The Nissan Juke is heavy for a supermini. That means it has to be short-geared to give it the friskiness its design promises, with the inevitable outcome that it’s a busy-sounding motorway cruiser.

The upside of every 1000rpm translating to less than 20mph in top gear in the normally-aspirated 1.6 is that you don’t have to drive at licence-threatening speeds to feel like you’re getting somewhere.

The Juke’s diesel engine, sourced from Renault, sounds lightly chattery on start-up

A prominent induction growl on acceleration helps the sporting tone, so you don’t mind much that the 0-60mph time is a leisurely 10.3sec (itself 2.3sec slower than the perky turbo version needs). The 1.6-litre engine is also available with stop-start, offering improved fuel economy at 48.7mpg.

Select Sport though the Dynamic Control System and the eagerness of the throttle response masks the fact that low-end torque isn't great and that hills often need a downshift and a lot of throttle.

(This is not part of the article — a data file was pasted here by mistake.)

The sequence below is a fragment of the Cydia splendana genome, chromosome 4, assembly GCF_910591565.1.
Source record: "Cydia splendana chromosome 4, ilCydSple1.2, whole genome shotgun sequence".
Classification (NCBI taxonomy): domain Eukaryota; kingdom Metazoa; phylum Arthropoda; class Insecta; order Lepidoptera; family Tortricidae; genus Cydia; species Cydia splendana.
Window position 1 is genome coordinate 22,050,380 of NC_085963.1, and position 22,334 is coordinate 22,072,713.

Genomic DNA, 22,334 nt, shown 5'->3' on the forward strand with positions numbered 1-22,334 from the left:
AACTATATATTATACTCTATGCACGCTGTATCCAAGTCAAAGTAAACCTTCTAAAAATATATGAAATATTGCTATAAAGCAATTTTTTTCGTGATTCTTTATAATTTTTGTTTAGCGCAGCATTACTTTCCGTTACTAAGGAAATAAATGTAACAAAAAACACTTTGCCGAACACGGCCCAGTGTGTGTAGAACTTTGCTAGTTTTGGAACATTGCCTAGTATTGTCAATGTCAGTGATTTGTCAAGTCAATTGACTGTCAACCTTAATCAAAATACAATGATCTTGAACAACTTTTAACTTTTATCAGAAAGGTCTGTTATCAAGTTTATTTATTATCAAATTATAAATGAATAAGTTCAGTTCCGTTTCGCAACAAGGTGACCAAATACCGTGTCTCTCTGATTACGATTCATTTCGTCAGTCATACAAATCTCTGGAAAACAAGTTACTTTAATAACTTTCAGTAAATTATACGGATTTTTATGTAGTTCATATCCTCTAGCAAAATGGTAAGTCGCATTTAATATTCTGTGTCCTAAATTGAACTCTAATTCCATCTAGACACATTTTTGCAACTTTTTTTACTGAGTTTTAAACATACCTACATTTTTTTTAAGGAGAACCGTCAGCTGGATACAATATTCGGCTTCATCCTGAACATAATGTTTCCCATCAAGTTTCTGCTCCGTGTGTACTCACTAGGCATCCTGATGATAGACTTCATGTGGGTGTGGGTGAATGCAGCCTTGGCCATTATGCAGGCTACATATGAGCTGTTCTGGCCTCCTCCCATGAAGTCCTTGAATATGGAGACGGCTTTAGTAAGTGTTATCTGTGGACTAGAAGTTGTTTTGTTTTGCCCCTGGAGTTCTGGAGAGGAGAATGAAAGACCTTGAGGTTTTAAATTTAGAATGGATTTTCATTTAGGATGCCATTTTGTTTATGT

Engage Normal mode and the screen shows a torque indicator. Throttle response has now gone soft, as if the Juke has gained 200kg, but ultimately the same power is available. It’s hard to see why you would ever choose this sluggish-feeling mode in normal driving.

But there’s also the Eco mode, which restricts throttle opening, displays an economy meter and makes the Juke even more torpid. Use this mode only if you can’t force yourself to be light on the throttle when you’re feeling frugal.

The Juke’s Renault-sourced 1.5-litre diesel sounds lightly chattery on start-up, a characteristic that never completely fades, and the torque hole beneath the 1750rpm peak demands a firm right foot to get this not especially speedy machine to go. But at its torque peak and beyond the motor pulls with conviction, especially if you master its six-speed stick, which shifts slickly in a north-south plane but can lose you between east and west.

There’s also the Juke Nismo, which aims to blur the line between hot hatch and SUV. With almost 200bhp on tap it’s certainly quick, but the Nismo's output sits right at the very edge of what should be traveling through the chassis' front wheels – and it shows.


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